Book Review: Schizo by Nic Sheff

Nic Sheff
Philomel Books, September 2014
ISBN 978-0-399-16437-8

Miles Cole will steal your heart. Unwittingly and apologetically, he’ll shatter it. With determination and pride, he’ll help to piece it together with tentative hope. This 16-year old boy is sweet, compassionate and justifiably troubled. Diagnosed with schizophrenia, his life teeters between reality and delusions, as a cacophony of medications race through his veins and scorch the lining of his stomach.

Mr. Sheff cleverly allows Miles tells his own story. In doing so, Miles’ observations identify and clarify surprising symptoms of this mental disorder providing readers with a rare glimpse of the self-loathing, ricocheting thoughts that constantly plague a riddled mind. Brilliantly, he illuminates the stigma of the psychosis with an almost casual thought, noting the incomprehensible, terrifying connection he shares with the tortured souls of the homeless people filling the streets. Futile attempts to build a relationship with a girl that is at best indifferent, too often cruel, are absolutely heart-wrenching. Empathy is easily evoked. This life must be a kind of hell; but Miles bears a burden that looms even larger.


His initial episode occurred during a family visit to the beach. The loud, frightening seizure commanded the attention of not only his parents and younger siblings; but seemingly the entire beach was focused on Miles. Amid the mayhem his young brother, Teddy is abducted.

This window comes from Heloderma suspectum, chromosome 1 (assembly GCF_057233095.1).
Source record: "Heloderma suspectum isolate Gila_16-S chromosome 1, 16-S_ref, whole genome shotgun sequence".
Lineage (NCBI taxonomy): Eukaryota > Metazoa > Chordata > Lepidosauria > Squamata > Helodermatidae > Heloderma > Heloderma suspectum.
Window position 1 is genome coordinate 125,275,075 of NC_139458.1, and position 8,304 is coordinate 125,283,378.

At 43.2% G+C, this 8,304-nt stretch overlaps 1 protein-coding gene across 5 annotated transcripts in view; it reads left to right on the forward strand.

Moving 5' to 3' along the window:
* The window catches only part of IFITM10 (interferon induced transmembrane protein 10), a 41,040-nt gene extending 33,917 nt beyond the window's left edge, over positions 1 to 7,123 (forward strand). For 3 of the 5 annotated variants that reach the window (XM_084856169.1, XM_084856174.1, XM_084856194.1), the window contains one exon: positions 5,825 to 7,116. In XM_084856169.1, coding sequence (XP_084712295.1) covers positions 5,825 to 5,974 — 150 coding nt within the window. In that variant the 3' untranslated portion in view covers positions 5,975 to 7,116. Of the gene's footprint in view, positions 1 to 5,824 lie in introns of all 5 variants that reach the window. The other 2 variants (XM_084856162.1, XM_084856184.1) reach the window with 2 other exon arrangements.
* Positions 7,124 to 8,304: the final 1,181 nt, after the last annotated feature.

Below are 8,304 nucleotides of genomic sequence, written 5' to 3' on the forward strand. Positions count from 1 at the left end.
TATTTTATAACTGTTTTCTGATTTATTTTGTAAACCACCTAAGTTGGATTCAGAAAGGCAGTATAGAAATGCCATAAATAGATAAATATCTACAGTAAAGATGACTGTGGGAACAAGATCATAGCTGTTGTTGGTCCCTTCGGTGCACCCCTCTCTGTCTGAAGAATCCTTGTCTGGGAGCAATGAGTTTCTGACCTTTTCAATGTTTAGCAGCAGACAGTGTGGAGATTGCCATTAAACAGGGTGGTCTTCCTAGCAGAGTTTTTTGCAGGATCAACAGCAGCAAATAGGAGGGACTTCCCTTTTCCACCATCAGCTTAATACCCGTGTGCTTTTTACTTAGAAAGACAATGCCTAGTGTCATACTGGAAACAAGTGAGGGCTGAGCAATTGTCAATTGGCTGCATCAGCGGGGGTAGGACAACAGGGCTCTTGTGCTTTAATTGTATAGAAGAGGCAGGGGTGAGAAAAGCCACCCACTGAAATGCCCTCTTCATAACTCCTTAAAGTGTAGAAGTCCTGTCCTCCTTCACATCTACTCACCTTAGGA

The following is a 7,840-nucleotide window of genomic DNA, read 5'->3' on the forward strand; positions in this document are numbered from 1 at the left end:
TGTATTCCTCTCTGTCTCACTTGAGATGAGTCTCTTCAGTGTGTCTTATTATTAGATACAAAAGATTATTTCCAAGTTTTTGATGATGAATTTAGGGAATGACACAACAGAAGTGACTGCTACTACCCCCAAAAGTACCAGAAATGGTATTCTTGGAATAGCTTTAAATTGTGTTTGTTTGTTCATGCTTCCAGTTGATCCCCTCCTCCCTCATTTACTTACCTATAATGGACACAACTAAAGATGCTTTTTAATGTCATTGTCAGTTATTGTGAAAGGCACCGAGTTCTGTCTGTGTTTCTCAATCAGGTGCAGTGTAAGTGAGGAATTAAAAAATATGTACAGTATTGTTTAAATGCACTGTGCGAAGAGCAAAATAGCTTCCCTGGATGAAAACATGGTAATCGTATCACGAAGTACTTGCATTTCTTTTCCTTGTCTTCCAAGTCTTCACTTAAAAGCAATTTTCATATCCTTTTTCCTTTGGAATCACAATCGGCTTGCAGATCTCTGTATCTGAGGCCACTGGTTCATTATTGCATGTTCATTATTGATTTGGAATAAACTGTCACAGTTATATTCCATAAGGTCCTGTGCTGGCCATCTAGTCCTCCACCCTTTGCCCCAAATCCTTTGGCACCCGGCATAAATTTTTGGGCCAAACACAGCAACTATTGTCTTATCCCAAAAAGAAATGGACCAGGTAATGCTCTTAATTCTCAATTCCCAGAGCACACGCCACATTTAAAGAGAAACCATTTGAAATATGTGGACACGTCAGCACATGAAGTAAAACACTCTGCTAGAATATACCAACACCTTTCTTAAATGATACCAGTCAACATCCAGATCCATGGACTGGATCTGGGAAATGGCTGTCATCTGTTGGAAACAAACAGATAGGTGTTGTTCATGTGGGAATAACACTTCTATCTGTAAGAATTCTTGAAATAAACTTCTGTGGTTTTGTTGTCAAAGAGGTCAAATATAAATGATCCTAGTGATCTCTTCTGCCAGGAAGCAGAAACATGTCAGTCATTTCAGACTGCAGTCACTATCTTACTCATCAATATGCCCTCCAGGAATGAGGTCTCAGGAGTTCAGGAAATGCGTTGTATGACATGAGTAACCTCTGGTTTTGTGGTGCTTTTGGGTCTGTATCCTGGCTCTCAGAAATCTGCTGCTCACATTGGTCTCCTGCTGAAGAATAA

Schizo begins with Miles considering suicide, as a means of relief for those he loves; but he sees another way. Everyone can be happy again. He must rescue Teddy. His fast-paced, courageous, ludicrous, quest is gripping. The kaleidoscopic range of emotions; hope, love, confidence, fury, self-doubt, wholly exhaust the young man. Symptoms are exacerbated with the mental, physical and emotional fatigue and the metaphorical roller coaster speeds up until it is hurtling out of control, with this reader clinging tightly, truly invested. Never have I wished so desperately to reach into a tome and hold a character.

As this irresistible story furiously frenzies to an end; Mr. Sheff deftly, (and dare I say a bit smugly) pulls the rug out from under the reader. A tiny twist delivers a punch so powerful that this already magnificent book is catapulted to phenomenal.

Sidebar: I have been a huge fan of Mr. Sheff’s writing since he bared his soul and captured my heart in Tweak: Growing up on Methamphetamines. I feel an almost kinship…..a familiar fondness for the young Mr. Sheff; which only strengthened when he wrung out my heart in We All Fall Down: Living With Addiction.

Working with an amazing English teacher, I have the privilege of giving “Book Talks” to five high school classes. In addition to introducing and recommending a book; a couple copies of the book are donated to the classroom library and a couple of copies from my own tiny library are shared with the students. So, filled with confidence that the students would love this book, at least as much as I do, that when I told them that there were a few copies circulating, I also blurted out, “…if you go out and buy this book and it does NOT rock your socks; I’ll buy it back from you!”

Reviewed by jv poore, January 2015.